A version of this story appeared in the May 21 edition of CNN’s Royal News, a weekly dispatch bringing you the inside track on the royal family, what they are up to in public and what’s happening behind palace walls. Sign up here.

London (CNN) – The BBC has been forced to issue a humiliating apology after covering up the “deceitful” methods its former journalist Martin Bashir used to secure one of its biggest-ever scoops 25 years ago. Not only has the corporation’s reputation taken a hit but Diana’s own flesh and blood have vehemently slammed the tactics used to trick her into speaking to them, and linked the interview to her death just two years later.

BBC Director-General Tim Davie said that while the British public broadcaster “cannot turn back the clock after a quarter of a century, we can make a full and unconditional apology.” CNN understands letters were sent to Princes William and Harry Thursday to apologize – but many are saying this comes decades too late.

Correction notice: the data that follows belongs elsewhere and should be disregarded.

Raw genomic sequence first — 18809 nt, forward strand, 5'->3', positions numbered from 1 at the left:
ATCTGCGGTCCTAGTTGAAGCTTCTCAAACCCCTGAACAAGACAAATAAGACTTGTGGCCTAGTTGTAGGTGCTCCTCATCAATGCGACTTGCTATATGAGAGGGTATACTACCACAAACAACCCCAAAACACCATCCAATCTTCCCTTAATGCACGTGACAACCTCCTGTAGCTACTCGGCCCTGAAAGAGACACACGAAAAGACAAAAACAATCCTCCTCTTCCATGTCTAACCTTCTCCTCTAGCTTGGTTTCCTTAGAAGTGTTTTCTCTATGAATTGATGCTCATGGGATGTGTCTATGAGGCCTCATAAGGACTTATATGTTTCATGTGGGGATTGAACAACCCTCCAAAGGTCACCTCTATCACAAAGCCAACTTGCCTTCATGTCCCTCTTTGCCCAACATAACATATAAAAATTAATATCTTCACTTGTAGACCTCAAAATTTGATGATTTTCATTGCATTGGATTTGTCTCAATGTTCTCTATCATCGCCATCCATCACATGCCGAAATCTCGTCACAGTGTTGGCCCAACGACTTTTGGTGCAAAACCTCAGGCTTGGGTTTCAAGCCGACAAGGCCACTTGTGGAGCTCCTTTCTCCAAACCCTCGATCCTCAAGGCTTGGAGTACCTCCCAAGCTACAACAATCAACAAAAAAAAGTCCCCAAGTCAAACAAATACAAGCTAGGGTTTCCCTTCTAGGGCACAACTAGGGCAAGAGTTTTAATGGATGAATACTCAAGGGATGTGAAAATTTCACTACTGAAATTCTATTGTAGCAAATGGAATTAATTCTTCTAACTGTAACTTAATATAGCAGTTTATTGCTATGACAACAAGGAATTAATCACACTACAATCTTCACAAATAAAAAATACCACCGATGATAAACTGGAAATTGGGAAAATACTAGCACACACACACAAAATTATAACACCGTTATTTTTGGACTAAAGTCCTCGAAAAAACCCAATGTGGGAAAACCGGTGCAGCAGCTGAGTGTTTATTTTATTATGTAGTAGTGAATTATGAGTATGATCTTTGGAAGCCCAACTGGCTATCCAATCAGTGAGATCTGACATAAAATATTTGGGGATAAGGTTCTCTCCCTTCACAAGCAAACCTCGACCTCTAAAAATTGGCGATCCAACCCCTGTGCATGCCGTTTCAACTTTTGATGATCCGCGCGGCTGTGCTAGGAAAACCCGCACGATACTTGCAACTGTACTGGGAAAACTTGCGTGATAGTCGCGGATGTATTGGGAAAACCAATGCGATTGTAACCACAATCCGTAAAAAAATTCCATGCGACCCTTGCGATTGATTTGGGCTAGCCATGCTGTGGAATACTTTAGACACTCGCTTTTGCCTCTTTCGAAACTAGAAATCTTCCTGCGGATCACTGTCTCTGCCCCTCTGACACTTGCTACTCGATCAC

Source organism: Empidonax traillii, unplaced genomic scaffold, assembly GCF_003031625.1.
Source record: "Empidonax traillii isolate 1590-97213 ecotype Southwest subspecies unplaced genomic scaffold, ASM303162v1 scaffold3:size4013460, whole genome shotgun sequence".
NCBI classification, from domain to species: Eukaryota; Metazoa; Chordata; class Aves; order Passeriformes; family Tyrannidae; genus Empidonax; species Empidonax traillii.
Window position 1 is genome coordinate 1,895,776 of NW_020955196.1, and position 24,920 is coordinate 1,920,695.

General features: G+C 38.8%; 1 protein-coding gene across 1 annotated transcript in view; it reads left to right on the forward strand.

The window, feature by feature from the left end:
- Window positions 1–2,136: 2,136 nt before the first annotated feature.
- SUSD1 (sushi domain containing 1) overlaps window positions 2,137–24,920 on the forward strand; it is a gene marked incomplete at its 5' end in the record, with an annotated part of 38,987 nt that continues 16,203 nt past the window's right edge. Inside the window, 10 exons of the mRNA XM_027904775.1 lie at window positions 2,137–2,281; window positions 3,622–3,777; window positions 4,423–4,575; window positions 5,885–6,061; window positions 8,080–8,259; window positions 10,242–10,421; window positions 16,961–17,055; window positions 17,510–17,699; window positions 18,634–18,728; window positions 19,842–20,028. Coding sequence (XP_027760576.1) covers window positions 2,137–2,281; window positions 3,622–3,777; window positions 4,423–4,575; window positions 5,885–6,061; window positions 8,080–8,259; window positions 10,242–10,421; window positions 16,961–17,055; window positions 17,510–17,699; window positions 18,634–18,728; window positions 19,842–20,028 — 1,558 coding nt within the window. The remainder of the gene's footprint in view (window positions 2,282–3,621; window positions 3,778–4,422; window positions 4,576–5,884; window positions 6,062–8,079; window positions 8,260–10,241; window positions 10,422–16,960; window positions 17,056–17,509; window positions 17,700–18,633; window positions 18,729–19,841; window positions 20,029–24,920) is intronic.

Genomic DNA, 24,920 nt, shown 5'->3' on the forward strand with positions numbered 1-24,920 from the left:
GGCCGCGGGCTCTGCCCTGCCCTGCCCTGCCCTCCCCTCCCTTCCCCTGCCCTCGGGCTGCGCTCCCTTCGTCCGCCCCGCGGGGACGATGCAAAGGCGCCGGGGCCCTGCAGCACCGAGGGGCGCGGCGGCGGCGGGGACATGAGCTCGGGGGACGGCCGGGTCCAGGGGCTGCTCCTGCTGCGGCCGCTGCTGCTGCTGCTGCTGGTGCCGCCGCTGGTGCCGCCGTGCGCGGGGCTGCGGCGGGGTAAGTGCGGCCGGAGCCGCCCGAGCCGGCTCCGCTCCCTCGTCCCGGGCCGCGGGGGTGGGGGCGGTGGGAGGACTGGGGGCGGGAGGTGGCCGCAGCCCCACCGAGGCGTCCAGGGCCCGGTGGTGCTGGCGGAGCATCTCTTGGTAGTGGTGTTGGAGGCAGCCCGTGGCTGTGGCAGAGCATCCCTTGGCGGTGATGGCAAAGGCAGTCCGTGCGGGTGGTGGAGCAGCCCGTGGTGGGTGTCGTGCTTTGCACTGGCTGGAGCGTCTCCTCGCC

Bashir, who left his role at the BBC last week citing health reasons, released his own statement, saying it was “saddening” the controversy had “been allowed to overshadow the princess’ brave decision to tell her story,” according to the PA Media news agency.

Lord Dyson, who carried out the independent investigation into the affair, said Diana was “keen on the idea of a television interview” around the time and “she would probably have agreed to be interviewed by any experienced and reputable reporter in whom she had confidence even without the intervention of Mr Bashir.”

From that, we can assume the late Princess of Wales would have done a sit-down as her relationship with Charles deteriorated, but would she have said the same things? The explosive interview back in 1995 was groundbreaking for how brutally honest she was. The princess spoke of her struggles with bulimia and self-harm, and her own infidelity and that of her husband. Nothing was held back, but it’s Prince William’s belief that the methods used to land the interview swayed how far she went. He said: “It is my view that the deceitful way the interview was obtained substantially influenced what my mother said.”

Martin Bashir interviews Princess Diana in Kensington Palace for the television program "Panorama" in 1995.